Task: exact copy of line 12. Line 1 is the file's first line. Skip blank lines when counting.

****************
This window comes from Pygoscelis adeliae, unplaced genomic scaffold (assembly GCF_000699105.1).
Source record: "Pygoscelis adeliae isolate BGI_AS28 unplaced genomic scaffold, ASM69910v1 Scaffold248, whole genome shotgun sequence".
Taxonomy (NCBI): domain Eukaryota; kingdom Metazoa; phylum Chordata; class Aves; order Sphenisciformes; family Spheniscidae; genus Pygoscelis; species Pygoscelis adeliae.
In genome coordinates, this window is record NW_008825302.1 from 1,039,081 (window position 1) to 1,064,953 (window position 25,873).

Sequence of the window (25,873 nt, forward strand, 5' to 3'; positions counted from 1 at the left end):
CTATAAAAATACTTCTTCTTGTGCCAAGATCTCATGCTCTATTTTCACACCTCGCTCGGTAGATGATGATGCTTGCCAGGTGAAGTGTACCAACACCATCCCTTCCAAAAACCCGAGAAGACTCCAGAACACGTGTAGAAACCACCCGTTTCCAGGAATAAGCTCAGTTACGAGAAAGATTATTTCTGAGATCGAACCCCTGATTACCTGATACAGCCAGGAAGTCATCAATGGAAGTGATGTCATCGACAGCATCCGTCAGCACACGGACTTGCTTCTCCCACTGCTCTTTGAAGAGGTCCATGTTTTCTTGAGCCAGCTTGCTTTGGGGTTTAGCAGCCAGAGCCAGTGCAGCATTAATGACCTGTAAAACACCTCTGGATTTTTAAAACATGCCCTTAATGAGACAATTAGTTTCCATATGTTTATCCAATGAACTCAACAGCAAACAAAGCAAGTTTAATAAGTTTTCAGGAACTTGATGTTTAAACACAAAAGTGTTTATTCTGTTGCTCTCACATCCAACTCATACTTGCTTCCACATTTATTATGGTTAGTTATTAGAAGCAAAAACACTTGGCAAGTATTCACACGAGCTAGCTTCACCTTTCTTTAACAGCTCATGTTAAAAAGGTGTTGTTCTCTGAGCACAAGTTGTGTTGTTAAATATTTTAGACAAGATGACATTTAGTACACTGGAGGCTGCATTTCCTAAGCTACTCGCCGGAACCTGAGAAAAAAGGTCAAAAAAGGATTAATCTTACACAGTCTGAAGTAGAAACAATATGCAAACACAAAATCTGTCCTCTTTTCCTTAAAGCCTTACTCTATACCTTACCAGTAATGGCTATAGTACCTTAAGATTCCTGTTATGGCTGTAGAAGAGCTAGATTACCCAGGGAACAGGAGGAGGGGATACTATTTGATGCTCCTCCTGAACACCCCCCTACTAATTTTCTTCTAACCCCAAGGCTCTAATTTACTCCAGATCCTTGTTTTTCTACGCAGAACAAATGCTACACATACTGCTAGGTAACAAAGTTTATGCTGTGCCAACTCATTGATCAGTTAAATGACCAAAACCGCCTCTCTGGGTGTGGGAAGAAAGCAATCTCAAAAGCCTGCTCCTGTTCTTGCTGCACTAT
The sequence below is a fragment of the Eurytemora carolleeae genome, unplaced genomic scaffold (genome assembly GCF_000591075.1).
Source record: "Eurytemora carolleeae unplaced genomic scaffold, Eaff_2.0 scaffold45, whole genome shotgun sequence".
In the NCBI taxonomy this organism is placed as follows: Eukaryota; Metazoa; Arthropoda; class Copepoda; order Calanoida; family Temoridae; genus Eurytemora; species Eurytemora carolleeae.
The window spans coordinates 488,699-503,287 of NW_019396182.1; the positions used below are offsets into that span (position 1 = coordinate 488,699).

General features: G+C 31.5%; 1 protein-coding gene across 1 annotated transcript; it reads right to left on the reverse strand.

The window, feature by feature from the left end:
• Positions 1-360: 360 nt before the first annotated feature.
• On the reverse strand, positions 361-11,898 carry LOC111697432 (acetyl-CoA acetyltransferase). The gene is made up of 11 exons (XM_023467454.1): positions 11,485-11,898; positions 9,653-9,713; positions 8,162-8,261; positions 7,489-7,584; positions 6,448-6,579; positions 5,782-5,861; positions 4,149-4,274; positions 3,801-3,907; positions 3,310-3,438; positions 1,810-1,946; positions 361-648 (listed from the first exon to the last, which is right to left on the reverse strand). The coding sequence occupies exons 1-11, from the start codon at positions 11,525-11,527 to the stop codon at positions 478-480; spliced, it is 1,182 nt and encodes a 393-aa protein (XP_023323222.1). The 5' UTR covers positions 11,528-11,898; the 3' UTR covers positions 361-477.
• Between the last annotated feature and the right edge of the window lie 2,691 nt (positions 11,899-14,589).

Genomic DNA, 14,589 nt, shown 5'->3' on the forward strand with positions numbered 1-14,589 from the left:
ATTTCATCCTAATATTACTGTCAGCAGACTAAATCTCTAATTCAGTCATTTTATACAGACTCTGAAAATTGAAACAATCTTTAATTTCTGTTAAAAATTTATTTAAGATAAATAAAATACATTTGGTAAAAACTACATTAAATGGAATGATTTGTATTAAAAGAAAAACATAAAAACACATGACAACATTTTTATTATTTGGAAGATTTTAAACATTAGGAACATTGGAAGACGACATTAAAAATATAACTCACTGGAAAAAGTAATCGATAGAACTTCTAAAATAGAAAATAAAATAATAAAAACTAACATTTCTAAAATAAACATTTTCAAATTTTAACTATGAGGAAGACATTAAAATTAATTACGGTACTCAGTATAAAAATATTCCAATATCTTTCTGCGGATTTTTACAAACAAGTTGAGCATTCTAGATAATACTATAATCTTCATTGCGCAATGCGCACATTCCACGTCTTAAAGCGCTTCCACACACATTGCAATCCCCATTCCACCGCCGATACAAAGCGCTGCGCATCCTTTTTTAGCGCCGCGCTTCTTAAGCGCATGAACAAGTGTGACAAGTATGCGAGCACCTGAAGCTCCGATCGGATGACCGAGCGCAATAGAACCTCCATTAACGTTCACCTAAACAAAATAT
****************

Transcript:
The window, feature by feature from the left end: